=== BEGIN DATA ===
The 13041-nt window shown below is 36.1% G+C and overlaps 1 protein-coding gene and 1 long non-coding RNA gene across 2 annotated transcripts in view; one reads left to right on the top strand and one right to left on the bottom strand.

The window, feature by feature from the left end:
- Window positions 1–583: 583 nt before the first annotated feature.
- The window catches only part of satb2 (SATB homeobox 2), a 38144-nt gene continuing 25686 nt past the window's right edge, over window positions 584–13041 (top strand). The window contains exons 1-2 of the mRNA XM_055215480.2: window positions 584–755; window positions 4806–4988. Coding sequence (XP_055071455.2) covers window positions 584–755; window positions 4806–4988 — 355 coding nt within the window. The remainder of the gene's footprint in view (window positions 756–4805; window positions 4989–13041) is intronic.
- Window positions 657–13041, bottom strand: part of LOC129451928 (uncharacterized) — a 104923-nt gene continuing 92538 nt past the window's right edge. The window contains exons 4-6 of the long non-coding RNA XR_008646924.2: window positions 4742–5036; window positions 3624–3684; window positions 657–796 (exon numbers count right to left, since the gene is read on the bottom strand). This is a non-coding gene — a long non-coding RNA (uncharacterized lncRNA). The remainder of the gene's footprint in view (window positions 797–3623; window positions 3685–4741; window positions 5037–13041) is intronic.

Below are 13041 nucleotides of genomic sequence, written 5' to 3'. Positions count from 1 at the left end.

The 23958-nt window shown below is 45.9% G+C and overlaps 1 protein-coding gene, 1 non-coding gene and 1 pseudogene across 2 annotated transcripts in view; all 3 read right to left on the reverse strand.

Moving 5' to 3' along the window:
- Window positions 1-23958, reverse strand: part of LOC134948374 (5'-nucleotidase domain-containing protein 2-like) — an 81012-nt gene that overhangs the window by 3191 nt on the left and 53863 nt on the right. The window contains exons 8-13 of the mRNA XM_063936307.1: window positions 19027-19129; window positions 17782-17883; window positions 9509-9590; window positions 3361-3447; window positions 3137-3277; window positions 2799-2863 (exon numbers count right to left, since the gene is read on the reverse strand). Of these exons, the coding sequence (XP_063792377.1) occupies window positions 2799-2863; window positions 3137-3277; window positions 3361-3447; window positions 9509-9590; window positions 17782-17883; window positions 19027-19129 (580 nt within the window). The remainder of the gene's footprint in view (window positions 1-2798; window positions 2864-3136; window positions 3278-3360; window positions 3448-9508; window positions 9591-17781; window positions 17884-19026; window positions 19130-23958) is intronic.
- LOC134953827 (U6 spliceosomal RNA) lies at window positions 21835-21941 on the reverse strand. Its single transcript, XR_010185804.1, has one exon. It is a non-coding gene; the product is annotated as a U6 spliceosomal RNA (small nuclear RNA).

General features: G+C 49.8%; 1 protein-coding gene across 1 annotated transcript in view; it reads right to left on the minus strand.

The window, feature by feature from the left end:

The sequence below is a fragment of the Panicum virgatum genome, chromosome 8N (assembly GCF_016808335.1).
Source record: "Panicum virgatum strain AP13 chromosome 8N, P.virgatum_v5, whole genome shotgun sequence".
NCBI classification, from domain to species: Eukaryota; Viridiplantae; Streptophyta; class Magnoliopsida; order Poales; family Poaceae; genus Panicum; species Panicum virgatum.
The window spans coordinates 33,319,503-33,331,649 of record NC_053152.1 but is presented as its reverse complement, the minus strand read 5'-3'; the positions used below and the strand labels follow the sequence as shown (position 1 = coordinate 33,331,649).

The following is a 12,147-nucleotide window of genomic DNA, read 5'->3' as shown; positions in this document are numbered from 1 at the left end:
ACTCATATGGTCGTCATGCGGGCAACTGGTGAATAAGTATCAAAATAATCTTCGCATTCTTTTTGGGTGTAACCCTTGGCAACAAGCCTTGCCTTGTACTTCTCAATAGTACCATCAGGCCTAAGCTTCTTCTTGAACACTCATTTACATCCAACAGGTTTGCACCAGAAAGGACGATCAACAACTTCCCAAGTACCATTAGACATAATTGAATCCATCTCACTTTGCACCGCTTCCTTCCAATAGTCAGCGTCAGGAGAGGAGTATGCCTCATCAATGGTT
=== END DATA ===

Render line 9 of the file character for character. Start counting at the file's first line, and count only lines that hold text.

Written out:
- Window positions 1-23958, reverse strand: part of LOC134948374 (5'-nucleotidase domain-containing protein 2-like) — an 81012-nt gene that overhangs the window by 3191 nt on the left and 53863 nt on the right. The window contains exons 8-13 of the mRNA XM_063936307.1: window positions 19027-19129; window positions 17782-17883; window positions 9509-9590; window positions 3361-3447; window positions 3137-3277; window positions 2799-2863 (exon numbers count right to left, since the gene is read on the reverse strand). Of these exons, the coding sequence (XP_063792377.1) occupies window positions 2799-2863; window positions 3137-3277; window positions 3361-3447; window positions 9509-9590; window positions 17782-17883; window positions 19027-19129 (580 nt within the window). The remainder of the gene's footprint in view (window positions 1-2798; window positions 2864-3136; window positions 3278-3360; window positions 3448-9508; window positions 9591-17781; window positions 17884-19026; window positions 19130-23958) is intronic.